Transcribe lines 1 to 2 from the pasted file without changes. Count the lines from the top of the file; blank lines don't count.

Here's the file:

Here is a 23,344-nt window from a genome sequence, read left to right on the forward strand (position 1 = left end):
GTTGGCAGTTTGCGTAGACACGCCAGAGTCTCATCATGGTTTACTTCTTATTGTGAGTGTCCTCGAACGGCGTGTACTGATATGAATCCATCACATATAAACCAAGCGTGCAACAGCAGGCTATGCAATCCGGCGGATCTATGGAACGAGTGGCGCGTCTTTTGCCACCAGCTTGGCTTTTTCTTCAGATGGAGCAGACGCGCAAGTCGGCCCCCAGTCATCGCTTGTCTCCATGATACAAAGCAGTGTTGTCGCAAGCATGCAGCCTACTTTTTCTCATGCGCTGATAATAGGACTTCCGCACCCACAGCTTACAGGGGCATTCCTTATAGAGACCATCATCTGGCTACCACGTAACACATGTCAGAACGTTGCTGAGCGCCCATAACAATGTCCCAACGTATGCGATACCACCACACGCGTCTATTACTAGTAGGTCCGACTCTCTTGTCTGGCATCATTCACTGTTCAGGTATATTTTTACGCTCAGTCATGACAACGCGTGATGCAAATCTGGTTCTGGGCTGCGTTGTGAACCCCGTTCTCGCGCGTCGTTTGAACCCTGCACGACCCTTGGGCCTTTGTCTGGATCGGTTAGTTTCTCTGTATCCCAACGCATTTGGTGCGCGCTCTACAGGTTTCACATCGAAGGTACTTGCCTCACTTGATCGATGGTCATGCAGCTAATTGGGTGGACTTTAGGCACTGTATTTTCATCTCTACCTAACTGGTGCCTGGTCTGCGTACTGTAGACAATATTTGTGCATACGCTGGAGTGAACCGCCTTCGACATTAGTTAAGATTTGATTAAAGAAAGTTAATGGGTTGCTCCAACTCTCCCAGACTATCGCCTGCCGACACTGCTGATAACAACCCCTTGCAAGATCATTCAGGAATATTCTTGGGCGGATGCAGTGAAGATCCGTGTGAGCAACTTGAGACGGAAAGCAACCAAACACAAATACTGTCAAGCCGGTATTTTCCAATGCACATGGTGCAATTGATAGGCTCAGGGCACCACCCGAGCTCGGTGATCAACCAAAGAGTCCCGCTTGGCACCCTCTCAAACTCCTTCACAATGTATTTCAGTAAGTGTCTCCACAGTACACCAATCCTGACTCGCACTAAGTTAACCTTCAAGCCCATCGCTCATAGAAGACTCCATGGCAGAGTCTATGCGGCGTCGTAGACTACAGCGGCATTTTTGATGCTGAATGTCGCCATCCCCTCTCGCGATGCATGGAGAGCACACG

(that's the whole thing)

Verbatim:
Here is a 23,344-nt window from a genome sequence, read left to right on the forward strand (position 1 = left end):
GTTGGCAGTTTGCGTAGACACGCCAGAGTCTCATCATGGTTTACTTCTTATTGTGAGTGTCCTCGAACGGCGTGTACTGATATGAATCCATCACATATAAACCAAGCGTGCAACAGCAGGCTATGCAATCCGGCGGATCTATGGAACGAGTGGCGCGTCTTTTGCCACCAGCTTGGCTTTTTCTTCAGATGGAGCAGACGCGCAAGTCGGCCCCCAGTCATCGCTTGTCTCCATGATACAAAGCAGTGTTGTCGCAAGCATGCAGCCTACTTTTTCTCATGCGCTGATAATAGGACTTCCGCACCCACAGCTTACAGGGGCATTCCTTATAGAGACCATCATCTGGCTACCACGTAACACATGTCAGAACGTTGCTGAGCGCCCATAACAATGTCCCAACGTATGCGATACCACCACACGCGTCTATTACTAGTAGGTCCGACTCTCTTGTCTGGCATCATTCACTGTTCAGGTATATTTTTACGCTCAGTCATGACAACGCGTGATGCAAATCTGGTTCTGGGCTGCGTTGTGAACCCCGTTCTCGCGCGTCGTTTGAACCCTGCACGACCCTTGGGCCTTTGTCTGGATCGGTTAGTTTCTCTGTATCCCAACGCATTTGGTGCGCGCTCTACAGGTTTCACATCGAAGGTACTTGCCTCACTTGATCGATGGTCATGCAGCTAATTGGGTGGACTTTAGGCACTGTATTTTCATCTCTACCTAACTGGTGCCTGGTCTGCGTACTGTAGACAATATTTGTGCATACGCTGGAGTGAACCGCCTTCGACATTAGTTAAGATTTGATTAAAGAAAGTTAATGGGTTGCTCCAACTCTCCCAGACTATCGCCTGCCGACACTGCTGATAACAACCCCTTGCAAGATCATTCAGGAATATTCTTGGGCGGATGCAGTGAAGATCCGTGTGAGCAACTTGAGACGGAAAGCAACCAAACACAAATACTGTCAAGCCGGTATTTTCCAATGCACATGGTGCAATTGATAGGCTCAGGGCACCACCCGAGCTCGGTGATCAACCAAAGAGTCCCGCTTGGCACCCTCTCAAACTCCTTCACAATGTATTTCAGTAAGTGTCTCCACAGTACACCAATCCTGACTCGCACTAAGTTAACCTTCAAGCCCATCGCTCATAGAAGACTCCATGGCAGAGTCTATGCGGCGTCGTAGACTACAGCGGCATTTTTGATGCTGAATGTCGCCATCCCCTCTCGCGATGCATGGAGAGCACACG